JetBlue has won the battle for Spirit. Now he has to win Biden’s Justice Department

JetBlue Airlines and Spirit Airlines are seen on the departures board at Fort Lauderdale-Hollywood International Airport on May 16, 2022 in Fort Lauderdale, Florida.

Joe Raedle | Getty Images

JetBlue Airways eventually won Spirit Airlines with a $3.8 billion takeover deal. Now he has to convince antitrust regulators.

The New York-based airline snatched Spirit from Frontier Airlines with an all-cash offer that torpedoed the cash and stock deal the two low-cost airlines struck earlier this year. Hours after Spirit and Frontier said they had ended their merger deal, which lacked shareholder support, Spirit said it agreed to sell itself to JetBlue.

JetBlue said it expects to get regulatory approval in the fourth quarter of next year or the first three months of 2024. The carriers expect the deal to close in the first half of 2024. .

If regulators approve, it would spell the end of Spirit, a brand that has become a beacon on the indignities of discount air travel, where passengers trade in comforts such as standard legroom, snacks and luggage. free cabin for a cheap fare.

Will regulators allow an ultra-low-cost airline to be sucked into the hottest inflationary streak in decades and reshaped in the image of JetBlue, which is more like the big carriers?

The regulatory hurdle is high. President Joe Biden’s Justice Department and pledged to stamp out any deal that could harm competition. Last year, he sued to block JetBlue’s alliance with American Airlines in the northeast. A trial is due to begin at the end of September.

JetBlue is optimistic. The DOJ lawsuit alleges American could dominate JetBlue and says the alliance, which allows American and JetBlue to coordinate routes at busy airports serving New York and Boston, amounts to “a de facto merger.”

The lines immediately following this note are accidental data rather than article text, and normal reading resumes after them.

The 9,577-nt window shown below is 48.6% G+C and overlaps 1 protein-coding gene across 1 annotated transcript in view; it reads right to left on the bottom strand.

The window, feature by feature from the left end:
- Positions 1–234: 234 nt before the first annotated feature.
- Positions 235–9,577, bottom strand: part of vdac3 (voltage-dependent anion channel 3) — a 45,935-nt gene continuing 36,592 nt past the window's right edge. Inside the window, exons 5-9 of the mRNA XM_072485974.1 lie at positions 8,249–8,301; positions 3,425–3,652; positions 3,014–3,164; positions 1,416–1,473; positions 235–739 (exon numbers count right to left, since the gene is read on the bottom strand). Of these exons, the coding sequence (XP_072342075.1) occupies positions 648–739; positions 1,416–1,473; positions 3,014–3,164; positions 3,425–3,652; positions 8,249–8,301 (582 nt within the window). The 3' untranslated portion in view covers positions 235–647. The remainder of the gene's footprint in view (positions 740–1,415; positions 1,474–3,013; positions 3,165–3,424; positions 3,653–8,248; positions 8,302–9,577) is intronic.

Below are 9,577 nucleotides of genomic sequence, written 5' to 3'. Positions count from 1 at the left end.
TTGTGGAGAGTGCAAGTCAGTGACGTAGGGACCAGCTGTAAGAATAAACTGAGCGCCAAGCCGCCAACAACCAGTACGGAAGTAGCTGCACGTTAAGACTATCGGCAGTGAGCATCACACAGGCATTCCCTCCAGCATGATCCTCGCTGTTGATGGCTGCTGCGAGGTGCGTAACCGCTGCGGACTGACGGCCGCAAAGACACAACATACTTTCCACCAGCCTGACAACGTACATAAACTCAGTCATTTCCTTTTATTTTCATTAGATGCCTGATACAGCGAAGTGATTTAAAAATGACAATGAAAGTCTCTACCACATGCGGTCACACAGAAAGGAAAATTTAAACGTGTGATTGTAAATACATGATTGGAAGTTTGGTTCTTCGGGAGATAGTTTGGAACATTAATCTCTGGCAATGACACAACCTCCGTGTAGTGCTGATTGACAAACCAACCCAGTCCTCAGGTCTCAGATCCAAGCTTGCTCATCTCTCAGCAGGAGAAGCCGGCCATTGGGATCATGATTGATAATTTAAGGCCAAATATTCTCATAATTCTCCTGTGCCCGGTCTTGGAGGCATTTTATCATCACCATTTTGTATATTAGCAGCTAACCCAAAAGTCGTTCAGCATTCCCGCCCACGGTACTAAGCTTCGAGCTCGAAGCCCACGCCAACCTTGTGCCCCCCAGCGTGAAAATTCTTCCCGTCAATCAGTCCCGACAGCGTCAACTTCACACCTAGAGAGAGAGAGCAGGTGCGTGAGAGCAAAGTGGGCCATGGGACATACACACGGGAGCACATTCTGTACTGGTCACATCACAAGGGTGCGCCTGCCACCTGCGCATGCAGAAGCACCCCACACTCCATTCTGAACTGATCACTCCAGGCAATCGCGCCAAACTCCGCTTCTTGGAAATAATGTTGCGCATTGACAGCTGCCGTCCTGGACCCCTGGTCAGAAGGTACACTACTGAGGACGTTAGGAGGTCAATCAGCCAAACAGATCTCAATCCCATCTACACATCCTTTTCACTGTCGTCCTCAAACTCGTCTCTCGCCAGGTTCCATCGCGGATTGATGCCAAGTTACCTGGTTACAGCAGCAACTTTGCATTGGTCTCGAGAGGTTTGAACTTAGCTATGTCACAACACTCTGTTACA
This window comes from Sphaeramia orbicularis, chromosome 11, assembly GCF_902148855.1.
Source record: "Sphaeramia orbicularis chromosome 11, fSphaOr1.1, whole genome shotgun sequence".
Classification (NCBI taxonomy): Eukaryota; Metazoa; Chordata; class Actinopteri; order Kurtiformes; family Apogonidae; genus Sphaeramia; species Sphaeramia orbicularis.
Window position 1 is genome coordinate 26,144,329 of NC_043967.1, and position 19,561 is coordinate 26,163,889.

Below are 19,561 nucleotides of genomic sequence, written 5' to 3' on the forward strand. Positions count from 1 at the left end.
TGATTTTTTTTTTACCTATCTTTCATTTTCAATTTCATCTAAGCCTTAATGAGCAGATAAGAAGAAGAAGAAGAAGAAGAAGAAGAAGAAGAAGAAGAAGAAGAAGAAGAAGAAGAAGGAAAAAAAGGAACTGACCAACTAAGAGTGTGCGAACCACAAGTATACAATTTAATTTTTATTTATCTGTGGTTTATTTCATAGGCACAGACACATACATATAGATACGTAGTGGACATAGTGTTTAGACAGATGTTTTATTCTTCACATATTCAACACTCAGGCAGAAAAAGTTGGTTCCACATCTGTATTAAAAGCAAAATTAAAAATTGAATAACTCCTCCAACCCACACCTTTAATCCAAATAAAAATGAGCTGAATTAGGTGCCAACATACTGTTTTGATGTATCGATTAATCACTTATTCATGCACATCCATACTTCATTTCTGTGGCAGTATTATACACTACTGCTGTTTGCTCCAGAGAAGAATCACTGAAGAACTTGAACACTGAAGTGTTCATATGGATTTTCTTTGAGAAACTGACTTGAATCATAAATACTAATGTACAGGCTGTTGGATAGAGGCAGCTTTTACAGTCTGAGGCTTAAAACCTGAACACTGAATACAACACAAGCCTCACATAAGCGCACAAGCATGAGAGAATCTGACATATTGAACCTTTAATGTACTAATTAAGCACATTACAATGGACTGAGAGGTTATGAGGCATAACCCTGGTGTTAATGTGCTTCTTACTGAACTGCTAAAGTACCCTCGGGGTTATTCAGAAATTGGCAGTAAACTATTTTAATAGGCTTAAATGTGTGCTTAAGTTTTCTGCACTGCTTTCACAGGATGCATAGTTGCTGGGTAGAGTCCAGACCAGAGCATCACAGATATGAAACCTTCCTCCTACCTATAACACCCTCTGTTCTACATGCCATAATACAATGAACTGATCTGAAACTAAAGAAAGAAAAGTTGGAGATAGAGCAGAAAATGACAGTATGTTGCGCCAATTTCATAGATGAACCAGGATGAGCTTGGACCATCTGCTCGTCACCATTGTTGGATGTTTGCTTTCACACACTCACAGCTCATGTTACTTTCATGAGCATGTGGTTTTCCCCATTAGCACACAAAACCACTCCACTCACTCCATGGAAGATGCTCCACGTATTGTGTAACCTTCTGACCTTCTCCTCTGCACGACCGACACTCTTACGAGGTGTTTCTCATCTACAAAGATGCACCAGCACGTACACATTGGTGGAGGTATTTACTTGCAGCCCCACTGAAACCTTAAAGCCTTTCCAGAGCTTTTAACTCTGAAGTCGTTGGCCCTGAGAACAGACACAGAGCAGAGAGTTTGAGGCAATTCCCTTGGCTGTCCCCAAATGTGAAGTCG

JetBlue CEO Robin Hayes said a combination of Spirit and JetBlue, which would become the nation’s fifth-largest airline, would create a strong competitor for the big four US carriers: American, Delta, United and Southwest. After more than a decade of consolidation, these carriers control about three quarters of the US market.

“The best thing we can do to make the industry more competitive is to create a truly national, low-cost, high-quality airline to compete on a more national scale with these legacy airlines,” Hayes said in a statement. interview. “By merging JetBlue and Spirit together, we are able to do this much faster than we would alone.”

The American declined to comment. The Justice Department did not immediately respond to a request for comment.

The Justice Department approved the airline mergers, but not without some legal battles. The combination of American Airlines and US Airways in 2013, for example, was approved at the end of that year after the department sued to end the deal.

But it will likely force JetBlue and Spirit to divest some of their assets in the process, said John Lopatka, a law professor specializing in antitrust law at Penn State Law.

Without it, “the public would have the impression that [the Justice Department] just gave in,” he said.

Regulators will study fares and specific city pairs, especially where airlines have large operations like Florida in the case of both carriers and the Northeast for JetBlue.

“I think they’re up against a lot,” Lopatka said of JetBlue and Spirit. “I think there’s almost no chance they can pull off the merger without some concessions.”

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